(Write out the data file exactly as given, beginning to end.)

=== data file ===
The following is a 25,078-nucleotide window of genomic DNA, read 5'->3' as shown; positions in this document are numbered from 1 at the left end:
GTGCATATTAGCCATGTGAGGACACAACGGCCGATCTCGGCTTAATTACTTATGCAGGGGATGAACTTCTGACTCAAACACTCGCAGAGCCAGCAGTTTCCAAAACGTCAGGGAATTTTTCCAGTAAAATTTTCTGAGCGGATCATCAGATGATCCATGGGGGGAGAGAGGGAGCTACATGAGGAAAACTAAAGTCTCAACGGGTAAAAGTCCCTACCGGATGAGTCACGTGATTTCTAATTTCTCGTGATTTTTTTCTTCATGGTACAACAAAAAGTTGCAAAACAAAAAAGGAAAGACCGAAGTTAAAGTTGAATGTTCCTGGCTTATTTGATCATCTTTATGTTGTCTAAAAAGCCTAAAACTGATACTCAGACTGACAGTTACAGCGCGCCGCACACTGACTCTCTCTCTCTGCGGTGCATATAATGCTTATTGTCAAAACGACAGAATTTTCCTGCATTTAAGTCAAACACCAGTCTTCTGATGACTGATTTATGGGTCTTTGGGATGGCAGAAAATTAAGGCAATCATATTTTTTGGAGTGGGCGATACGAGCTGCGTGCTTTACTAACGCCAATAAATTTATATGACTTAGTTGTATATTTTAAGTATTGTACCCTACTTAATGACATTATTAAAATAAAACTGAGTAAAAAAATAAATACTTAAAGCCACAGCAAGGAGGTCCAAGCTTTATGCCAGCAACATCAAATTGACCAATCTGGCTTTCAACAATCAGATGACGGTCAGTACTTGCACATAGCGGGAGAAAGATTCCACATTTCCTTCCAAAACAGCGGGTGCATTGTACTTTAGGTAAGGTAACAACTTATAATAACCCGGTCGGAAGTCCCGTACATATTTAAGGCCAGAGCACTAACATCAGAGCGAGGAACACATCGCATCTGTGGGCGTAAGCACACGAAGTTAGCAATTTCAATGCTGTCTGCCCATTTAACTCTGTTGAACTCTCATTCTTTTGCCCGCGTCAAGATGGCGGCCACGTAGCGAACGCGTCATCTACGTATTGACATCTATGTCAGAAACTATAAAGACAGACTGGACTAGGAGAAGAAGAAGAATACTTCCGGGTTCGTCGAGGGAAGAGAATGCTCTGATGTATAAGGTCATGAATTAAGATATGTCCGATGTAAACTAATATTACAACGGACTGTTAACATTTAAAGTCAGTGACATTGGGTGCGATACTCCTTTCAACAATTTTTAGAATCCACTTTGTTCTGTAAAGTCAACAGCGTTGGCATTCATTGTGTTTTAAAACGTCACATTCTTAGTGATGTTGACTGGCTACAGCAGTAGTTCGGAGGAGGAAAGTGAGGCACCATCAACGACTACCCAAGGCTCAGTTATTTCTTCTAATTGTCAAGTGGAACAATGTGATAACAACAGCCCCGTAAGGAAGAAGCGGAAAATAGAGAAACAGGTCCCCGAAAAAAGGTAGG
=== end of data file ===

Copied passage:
The following is a 25,078-nucleotide window of genomic DNA, read 5'->3' as shown; positions in this document are numbered from 1 at the left end:
GTGCATATTAGCCATGTGAGGACACAACGGCCGATCTCGGCTTAATTACTTATGCAGGGGATGAACTTCTGACTCAAACACTCGCAGAGCCAGCAGTTTCCAAAACGTCAGGGAATTTTTCCAGTAAAATTTTCTGAGCGGATCATCAGATGATCCATGGGGGGAGAGAGGGAGCTACATGAGGAAAACTAAAGTCTCAACGGGTAAAAGTCCCTACCGGATGAGTCACGTGATTTCTAATTTCTCGTGATTTTTTTCTTCATGGTACAACAAAAAGTTGCAAAACAAAAAAGGAAAGACCGAAGTTAAAGTTGAATGTTCCTGGCTTATTTGATCATCTTTATGTTGTCTAAAAAGCCTAAAACTGATACTCAGACTGACAGTTACAGCGCGCCGCACACTGACTCTCTCTCTCTGCGGTGCATATAATGCTTATTGTCAAAACGACAGAATTTTCCTGCATTTAAGTCAAACACCAGTCTTCTGATGACTGATTTATGGGTCTTTGGGATGGCAGAAAATTAAGGCAATCATATTTTTTGGAGTGGGCGATACGAGCTGCGTGCTTTACTAACGCCAATAAATTTATATGACTTAGTTGTATATTTTAAGTATTGTACCCTACTTAATGACATTATTAAAATAAAACTGAGTAAAAAAATAAATACTTAAAGCCACAGCAAGGAGGTCCAAGCTTTATGCCAGCAACATCAAATTGACCAATCTGGCTTTCAACAATCAGATGACGGTCAGTACTTGCACATAGCGGGAGAAAGATTCCACATTTCCTTCCAAAACAGCGGGTGCATTGTACTTTAGGTAAGGTAACAACTTATAATAACCCGGTCGGAAGTCCCGTACATATTTAAGGCCAGAGCACTAACATCAGAGCGAGGAACACATCGCATCTGTGGGCGTAAGCACACGAAGTTAGCAATTTCAATGCTGTCTGCCCATTTAACTCTGTTGAACTCTCATTCTTTTGCCCGCGTCAAGATGGCGGCCACGTAGCGAACGCGTCATCTACGTATTGACATCTATGTCAGAAACTATAAAGACAGACTGGACTAGGAGAAGAAGAAGAATACTTCCGGGTTCGTCGAGGGAAGAGAATGCTCTGATGTATAAGGTCATGAATTAAGATATGTCCGATGTAAACTAATATTACAACGGACTGTTAACATTTAAAGTCAGTGACATTGGGTGCGATACTCCTTTCAACAATTTTTAGAATCCACTTTGTTCTGTAAAGTCAACAGCGTTGGCATTCATTGTGTTTTAAAACGTCACATTCTTAGTGATGTTGACTGGCTACAGCAGTAGTTCGGAGGAGGAAAGTGAGGCACCATCAACGACTACCCAAGGCTCAGTTATTTCTTCTAATTGTCAAGTGGAACAATGTGATAACAACAGCCCCGTAAGGAAGAAGCGGAAAATAGAGAAACAGGTCCCCGAAAAAAGGTAGG